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Spearhead an effort to make bed of asparagus

BY KEITH STANGLER

Q:Our family loves asparagus and I would love to start my own bed. What do I need to do?

A:Prepare a planting bed in late fall or as early in the spring as the ground can be worked. Spread lime if your soil is acidic, then dig in lots of compost and well-rotted manure two feet into the ground. In early spring, spade a 8-to-10-inch deep trench in this bed and set in the root crowns, 12 inches apart. Gradually fill the trench once the plants are actively growing, taking care not to cover the growing tips.

Mulch with an organic material such as compost that will feed the soil and keep the weeds down. If you do not mulch, weed regularly. If you have acidic soil, spread lime generously on either side of the bed a few days before fertilizing in the spring. Fertilize again after the harvest period. Mulch thickly before winter sets in, but pull the mulch aside in the early spring so the ground can warm up faster.

Do not harvest any spears the first year of growth from root crowns (or the first two years of growth from seed). Harvest from root-crown plantings on the second spring. If the spears are skinny, don't harvest them at all. Start picking in earnest the third year and never miss that spring fertilizing. Cut the spears just below the ground level when they are about a little finger's thickness. Leave enough skinny ones to grow into ferns that will nourish the plant. Don't harvest at all after mid-summer.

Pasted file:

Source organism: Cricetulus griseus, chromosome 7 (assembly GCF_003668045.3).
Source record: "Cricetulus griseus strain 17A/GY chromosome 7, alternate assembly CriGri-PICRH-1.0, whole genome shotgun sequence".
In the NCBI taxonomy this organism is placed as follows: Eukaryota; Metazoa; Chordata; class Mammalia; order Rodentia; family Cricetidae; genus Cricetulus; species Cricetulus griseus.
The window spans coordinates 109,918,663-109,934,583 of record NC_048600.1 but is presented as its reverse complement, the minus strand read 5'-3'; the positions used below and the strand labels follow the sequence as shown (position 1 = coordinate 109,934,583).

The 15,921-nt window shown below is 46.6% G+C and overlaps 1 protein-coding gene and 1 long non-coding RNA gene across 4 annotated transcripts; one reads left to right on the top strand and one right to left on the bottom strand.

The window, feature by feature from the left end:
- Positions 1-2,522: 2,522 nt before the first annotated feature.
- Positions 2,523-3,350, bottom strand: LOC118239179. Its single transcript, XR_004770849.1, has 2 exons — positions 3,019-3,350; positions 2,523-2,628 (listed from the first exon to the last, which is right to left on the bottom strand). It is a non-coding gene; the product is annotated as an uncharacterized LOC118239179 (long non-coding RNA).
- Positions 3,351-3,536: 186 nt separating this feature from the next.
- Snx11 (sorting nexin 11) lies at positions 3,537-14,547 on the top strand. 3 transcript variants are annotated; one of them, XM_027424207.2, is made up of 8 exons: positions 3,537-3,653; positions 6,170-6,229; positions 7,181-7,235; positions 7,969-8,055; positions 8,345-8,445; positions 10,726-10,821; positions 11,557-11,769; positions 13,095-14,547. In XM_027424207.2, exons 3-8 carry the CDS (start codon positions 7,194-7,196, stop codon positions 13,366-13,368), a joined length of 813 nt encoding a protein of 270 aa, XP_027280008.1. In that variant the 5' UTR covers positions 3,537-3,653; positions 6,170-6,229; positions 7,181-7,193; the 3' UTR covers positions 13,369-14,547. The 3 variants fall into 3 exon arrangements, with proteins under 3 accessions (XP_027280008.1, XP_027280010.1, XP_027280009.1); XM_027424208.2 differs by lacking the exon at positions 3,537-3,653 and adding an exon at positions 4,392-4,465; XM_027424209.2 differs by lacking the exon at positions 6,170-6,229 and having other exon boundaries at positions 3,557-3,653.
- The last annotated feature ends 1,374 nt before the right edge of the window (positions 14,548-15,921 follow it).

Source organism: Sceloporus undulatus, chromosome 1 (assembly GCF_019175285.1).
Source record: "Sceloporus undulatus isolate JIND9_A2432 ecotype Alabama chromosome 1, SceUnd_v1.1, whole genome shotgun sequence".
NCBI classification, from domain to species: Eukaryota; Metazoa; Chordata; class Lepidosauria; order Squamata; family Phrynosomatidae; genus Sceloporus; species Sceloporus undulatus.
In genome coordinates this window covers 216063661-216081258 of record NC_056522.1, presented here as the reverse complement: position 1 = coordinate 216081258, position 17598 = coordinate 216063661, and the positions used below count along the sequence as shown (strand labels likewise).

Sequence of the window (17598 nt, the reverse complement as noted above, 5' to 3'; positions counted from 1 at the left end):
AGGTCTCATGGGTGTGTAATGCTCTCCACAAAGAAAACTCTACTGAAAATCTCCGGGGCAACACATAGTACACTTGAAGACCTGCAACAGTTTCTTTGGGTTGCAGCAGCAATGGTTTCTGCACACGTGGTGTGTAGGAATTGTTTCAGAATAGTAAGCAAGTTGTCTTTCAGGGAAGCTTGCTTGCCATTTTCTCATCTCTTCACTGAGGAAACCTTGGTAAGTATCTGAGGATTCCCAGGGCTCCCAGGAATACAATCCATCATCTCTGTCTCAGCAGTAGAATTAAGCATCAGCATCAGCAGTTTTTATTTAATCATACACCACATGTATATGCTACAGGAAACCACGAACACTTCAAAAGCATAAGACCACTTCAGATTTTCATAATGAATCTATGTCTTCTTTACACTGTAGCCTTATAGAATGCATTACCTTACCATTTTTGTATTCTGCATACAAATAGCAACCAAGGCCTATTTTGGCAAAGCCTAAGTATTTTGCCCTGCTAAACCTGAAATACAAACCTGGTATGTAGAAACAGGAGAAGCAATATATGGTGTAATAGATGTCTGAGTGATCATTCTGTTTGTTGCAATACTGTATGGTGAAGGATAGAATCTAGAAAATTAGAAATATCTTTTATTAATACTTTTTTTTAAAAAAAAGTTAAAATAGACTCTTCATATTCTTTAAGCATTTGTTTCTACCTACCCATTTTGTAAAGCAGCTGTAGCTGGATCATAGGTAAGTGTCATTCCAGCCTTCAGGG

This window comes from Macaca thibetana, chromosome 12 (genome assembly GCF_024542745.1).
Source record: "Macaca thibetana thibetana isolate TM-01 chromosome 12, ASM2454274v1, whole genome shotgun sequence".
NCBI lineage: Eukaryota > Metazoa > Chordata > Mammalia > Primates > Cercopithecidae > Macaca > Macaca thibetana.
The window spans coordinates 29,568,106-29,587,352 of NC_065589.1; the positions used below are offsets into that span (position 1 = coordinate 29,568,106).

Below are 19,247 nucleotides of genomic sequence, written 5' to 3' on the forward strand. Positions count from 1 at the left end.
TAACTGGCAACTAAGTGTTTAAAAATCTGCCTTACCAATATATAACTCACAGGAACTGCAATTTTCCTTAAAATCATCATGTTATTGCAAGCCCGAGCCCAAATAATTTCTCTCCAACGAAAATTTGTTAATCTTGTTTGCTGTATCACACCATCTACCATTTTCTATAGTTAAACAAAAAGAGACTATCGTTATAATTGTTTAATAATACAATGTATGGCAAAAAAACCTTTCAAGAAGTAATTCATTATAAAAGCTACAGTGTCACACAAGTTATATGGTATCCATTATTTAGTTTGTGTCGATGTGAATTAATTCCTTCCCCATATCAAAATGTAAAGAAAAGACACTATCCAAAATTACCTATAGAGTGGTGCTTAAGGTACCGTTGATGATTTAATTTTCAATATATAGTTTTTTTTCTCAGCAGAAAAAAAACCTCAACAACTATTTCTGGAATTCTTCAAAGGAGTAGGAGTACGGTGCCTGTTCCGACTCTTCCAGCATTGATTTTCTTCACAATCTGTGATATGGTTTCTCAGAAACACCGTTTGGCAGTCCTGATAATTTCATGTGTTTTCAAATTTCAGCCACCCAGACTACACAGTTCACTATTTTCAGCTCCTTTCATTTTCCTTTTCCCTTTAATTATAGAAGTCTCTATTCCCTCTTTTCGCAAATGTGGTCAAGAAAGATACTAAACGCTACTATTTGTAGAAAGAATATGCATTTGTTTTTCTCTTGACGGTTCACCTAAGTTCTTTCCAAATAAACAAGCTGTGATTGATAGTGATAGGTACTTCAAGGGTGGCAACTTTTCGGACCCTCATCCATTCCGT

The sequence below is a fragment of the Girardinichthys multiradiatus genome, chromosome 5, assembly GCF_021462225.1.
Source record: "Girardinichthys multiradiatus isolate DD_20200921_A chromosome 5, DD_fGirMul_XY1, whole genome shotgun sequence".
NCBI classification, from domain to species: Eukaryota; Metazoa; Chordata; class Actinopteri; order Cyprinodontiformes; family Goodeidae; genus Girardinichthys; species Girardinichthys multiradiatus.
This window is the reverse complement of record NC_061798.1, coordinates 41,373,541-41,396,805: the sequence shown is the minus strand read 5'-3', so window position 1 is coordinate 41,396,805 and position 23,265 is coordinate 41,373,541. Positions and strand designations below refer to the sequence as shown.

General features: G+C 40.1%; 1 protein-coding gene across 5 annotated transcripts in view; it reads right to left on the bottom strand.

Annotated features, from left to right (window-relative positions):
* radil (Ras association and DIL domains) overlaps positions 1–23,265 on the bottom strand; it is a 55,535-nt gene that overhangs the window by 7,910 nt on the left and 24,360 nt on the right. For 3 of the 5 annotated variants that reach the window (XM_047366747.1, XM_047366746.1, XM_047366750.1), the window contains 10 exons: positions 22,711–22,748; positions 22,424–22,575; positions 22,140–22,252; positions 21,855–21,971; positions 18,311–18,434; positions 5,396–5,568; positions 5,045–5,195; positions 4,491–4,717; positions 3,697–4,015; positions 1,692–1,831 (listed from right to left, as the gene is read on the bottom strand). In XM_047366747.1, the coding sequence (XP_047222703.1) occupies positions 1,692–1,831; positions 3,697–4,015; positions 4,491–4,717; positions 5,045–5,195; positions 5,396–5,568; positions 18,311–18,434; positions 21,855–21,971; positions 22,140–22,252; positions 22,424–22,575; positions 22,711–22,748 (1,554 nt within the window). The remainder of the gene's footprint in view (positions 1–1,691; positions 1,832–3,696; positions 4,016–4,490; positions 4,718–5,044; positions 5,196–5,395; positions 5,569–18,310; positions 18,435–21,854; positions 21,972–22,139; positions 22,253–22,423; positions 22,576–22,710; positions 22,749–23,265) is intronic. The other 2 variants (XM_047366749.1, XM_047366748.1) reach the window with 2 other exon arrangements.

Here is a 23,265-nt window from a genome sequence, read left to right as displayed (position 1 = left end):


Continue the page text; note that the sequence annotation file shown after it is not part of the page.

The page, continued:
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Q:How will I know when my turnips are ready to be harvested?

A:Harvest both turnips and rutabagas on or before their maturity dates as roots that grow too big will become tough. This is especially true for turnips. Harvest rutabagas for storage after they have been hit by a few frosts. This will be the last thing in your garden to harvest. Store them like you would carrots, in a very cold, wet sand or sawdust.

Q: What are nematodes?

A:Nematodes are roundworms or eelworms, too small to see with the naked eye. They live in moist soil, in decaying organic matter or as parasites in living plant tissues. They can travel only a short distance in the soil by themselves but are spread when surface water moves infested soil. They are very prevalent in sandy soils in the southern states but here they live during the winter in perennials and can also survive free in the soil.

Keith Stangler of Byron is a horticulturist. If you have a question for him, call Post-Bulletin Special Sections Editor Jerry Reising at 285-7739 or (800) 562-1758.

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